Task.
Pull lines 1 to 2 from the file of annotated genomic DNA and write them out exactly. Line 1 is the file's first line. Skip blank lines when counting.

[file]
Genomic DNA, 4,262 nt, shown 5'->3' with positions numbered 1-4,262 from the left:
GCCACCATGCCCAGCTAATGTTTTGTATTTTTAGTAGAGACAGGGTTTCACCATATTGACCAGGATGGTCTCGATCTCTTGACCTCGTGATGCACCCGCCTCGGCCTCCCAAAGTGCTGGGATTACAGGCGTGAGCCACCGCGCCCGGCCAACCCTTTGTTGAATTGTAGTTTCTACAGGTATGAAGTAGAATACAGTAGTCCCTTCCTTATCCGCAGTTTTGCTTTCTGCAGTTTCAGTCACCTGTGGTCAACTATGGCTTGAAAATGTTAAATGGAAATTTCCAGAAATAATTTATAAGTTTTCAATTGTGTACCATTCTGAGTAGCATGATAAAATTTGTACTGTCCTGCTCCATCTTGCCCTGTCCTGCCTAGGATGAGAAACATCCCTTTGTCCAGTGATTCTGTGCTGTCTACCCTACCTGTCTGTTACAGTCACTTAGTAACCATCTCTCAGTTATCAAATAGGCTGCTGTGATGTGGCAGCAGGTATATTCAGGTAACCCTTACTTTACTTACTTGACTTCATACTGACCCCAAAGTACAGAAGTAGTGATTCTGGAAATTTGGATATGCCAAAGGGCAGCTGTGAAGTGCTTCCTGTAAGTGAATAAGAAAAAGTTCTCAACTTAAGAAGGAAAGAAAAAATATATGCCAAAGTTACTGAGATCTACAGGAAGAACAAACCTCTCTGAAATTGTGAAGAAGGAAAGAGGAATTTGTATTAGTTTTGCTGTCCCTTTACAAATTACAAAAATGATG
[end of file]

Genomic DNA, 4,262 nt, shown 5'->3' with positions numbered 1-4,262 from the left:
GCCACCATGCCCAGCTAATGTTTTGTATTTTTAGTAGAGACAGGGTTTCACCATATTGACCAGGATGGTCTCGATCTCTTGACCTCGTGATGCACCCGCCTCGGCCTCCCAAAGTGCTGGGATTACAGGCGTGAGCCACCGCGCCCGGCCAACCCTTTGTTGAATTGTAGTTTCTACAGGTATGAAGTAGAATACAGTAGTCCCTTCCTTATCCGCAGTTTTGCTTTCTGCAGTTTCAGTCACCTGTGGTCAACTATGGCTTGAAAATGTTAAATGGAAATTTCCAGAAATAATTTATAAGTTTTCAATTGTGTACCATTCTGAGTAGCATGATAAAATTTGTACTGTCCTGCTCCATCTTGCCCTGTCCTGCCTAGGATGAGAAACATCCCTTTGTCCAGTGATTCTGTGCTGTCTACCCTACCTGTCTGTTACAGTCACTTAGTAACCATCTCTCAGTTATCAAATAGGCTGCTGTGATGTGGCAGCAGGTATATTCAGGTAACCCTTACTTTACTTACTTGACTTCATACTGACCCCAAAGTACAGAAGTAGTGATTCTGGAAATTTGGATATGCCAAAGGGCAGCTGTGAAGTGCTTCCTGTAAGTGAATAAGAAAAAGTTCTCAACTTAAGAAGGAAAGAAAAAATATATGCCAAAGTTACTGAGATCTACAGGAAGAACAAACCTCTCTGAAATTGTGAAGAAGGAAAGAGGAATTTGTATTAGTTTTGCTGTCCCTTTACAAATTACAAAAATGATG